Korean high school students may seem reserved due to the amount of studying they do, but given the chance they will show you their own unique personalities and styles. Each year Uijeongbu High School near Seoul offers seniors the opportunity to take their senior yearbook portraits any way they want. They may dress up in costumes, use props, or hold interesting poses. This year the seniors at Uijeongbu High School are trying to top the previous year with their unique and eccentric costumes and outfits, many of which highlight the past year’s latest trends or even timeless classics. The yearbook has yet to be released, but that didn’t stop students from posing for the camera anyway!

marge-monroe-willsmith

Marge Simpson comes to life! Along with Marilyn Monroe and Agent K from The Men in Black!

alpaca-tricycle-pitcher

Animal costumes? Allowed. Alpaca eating a carrot? Cool. Baby “boy” on a tricycle along with Shin Soo-Ji’s famous kick pitch? No problem.

wifi-spoon-scary

I think we can all agree that Wi-Fi is important. Not to mention Spoon Man.

olaf-ryu-suarez

Frozen’s Olaf comes to life! Along with his gangster buddies! Can’t forget the pitcher Ryu Hyun-Jin either! Suarez also seems to be hungry again.

geisha-ghost-doctor

A Korean kisaeng, ghost, and doctor!

crayong-bread-jigsaw

Crayon Pop seems to have shown up, along with “Saw’s” Jigsaw and a lover of baguettes!

sarang-angry

Sarang from the hit Korean variety show “The Return of Superman” was seen that day eating a banana as well!

go-seung-duk-apology

Who could forget politician Go Seung-Duk’s famous apology to his daughter? (He lost the election anyway)

one-piece-conan

Anime lovers rejoice! Famous characters from One Piece and Conan!

euijungbu-hs

Hats off to the Uijeongbu High School class of 2015!

About The Author

D Lee

D. Lee was once a work-a-holic turned explorer. He now seeks to see the world and all that it has to offer one place at a time. D. Lee is Cali bred, but is currently living in Seoul, South Korea. He enjoys trekking mountains, tasting diverse foods, and meeting people from around the world. D. Lee envisioned a consolidated place for readers to engage and sync in with Korean culture, which led him to co-founding SeoulSync.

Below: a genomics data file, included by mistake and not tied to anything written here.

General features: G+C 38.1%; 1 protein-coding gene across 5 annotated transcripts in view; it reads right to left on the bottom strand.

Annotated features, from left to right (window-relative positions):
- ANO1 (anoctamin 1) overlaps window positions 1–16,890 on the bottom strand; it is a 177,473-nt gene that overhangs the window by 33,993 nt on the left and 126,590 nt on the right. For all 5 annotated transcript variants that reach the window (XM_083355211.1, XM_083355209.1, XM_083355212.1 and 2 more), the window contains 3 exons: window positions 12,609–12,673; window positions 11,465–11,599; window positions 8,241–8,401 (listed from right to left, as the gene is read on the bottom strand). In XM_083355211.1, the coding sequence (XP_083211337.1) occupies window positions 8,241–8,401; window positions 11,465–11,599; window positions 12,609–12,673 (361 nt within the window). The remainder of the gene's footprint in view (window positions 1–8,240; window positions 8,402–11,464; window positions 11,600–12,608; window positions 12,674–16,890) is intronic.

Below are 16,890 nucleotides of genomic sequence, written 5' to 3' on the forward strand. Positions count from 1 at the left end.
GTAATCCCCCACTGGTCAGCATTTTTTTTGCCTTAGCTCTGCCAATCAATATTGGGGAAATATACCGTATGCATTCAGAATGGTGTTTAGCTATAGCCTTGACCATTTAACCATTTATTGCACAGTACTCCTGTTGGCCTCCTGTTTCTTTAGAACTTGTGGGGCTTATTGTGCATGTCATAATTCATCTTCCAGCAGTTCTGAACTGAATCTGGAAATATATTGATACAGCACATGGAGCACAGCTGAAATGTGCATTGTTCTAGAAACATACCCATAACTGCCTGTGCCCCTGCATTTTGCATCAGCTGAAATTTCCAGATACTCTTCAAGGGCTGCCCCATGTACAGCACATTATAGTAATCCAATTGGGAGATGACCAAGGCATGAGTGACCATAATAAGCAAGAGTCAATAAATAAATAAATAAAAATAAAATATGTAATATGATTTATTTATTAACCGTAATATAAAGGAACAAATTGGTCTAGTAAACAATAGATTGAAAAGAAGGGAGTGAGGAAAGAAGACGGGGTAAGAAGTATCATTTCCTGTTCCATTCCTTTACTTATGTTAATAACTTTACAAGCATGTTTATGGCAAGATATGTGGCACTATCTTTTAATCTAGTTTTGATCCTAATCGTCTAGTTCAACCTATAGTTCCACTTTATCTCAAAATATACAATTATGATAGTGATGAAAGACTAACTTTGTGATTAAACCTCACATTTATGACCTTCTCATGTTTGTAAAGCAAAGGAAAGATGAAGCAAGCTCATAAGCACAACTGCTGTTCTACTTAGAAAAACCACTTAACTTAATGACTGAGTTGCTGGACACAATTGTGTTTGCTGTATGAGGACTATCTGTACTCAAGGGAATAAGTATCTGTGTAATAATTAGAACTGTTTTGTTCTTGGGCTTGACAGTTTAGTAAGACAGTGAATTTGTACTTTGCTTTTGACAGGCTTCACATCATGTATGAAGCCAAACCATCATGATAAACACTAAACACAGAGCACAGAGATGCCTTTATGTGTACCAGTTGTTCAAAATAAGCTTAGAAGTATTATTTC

Comments

  1. Anika Malone says:

    Koreans do love their racist blackface, don’t they?

    1. Sam Lim says:

      I’ll be the first to admit it, Koreans can be very racist, and I find that shameful. However, if you think about America, with its long tumultuous history with blacks—from slavery, lynching, Dredd Scott, Jim Crow laws, Plessy v. Ferguson, and so on—and the fact that 43% of Americans STILL think it’s OK to wear blackface (http://www.huffingtonpost.com/2013/10/31/blackface-poll_n_4182928.html), you can’t really expect a country that only recently began having a foreign presence to have incorporated “blackface is wrong” into its cultural consciousness.

      Racism is direct by-product of ignorance, and Koreans are very ignorant when it comes to foreigners (especially blacks). There wasn’t much foreign presence until after the Korean War, and even now the population of foreigners is only 2% with a vast majority of those foreigners coming from other Asian countries. You also have to remember that Korea’s first major exposure to Western culture came after the war, with the U.S.’s military presence, and the Americans brought with them the cultural stereotypes of minorities from that era (this was pre-Civil Rights movement, and blackface was still “acceptable”).

      Racism is despicable, for sure, and I’m not at all trying to justify racism or blackface. I believe attitudes toward other races will slowly change in Korea as foreigners become a bigger part of the culture, and you can see evidence of that (when a bar in Itaewon banned “Africans” because of the ebola virus, it caused an outrage from not only expats but locals as well: http://www.koreaherald.com/view.php?ud=20140904001088).

      Not all Koreans are racist or ignorant, and I’m not just talking about Korean-Americans. I hate racism, and I assume you do as well… but making a blanket statement dismissing Koreans as racist is a little, well, racist, don’t you think?

      1. Anika Malone says:

        Oh look, one more person who spent an inordinate amount of words to justify the use of blackface in Korea. A quick look at my profile will show that I’ve annihilated all these sad excuses over the years. And no, pointing out that blackface is common in another county is not a systemic effort of disenfranchisement, prejudice and oppression. I’d suggest you look up the word ‘racism’, because you use it a lot and poorly.

        1. Sam Lim says:

          I have no interest in looking at your profile. I know what structural racism is. You can feel free to usurp a language and make that the only definition of racism, but a vast majority of people would include interpersonal racism within the scope of the definition of racism as well. You’re in the minority there.

          If you really don’t understand how the phrase “Koreans do love their racist blackface, don’t they” is an example of (interpersonal) racism, feel free to fill in the blank with any kind of negative statement. “Black people do love their ___________, don’t they?” Even if the word is not inherently negative—say, “fried chicken”—it’s still a racist statement.

          1. Anika Malone says:

            Welp, you tried. Hardly.

            Just the fact that these offensive blackface photos were included as “hilarious” without any thought, proves my point.

          2. Sam Lim says:

            Well, I’m not going to deny those photos shouldn’t have been put up in the first place, but that doesn’t justify you being a bigot. Go troll somewhere else buddy.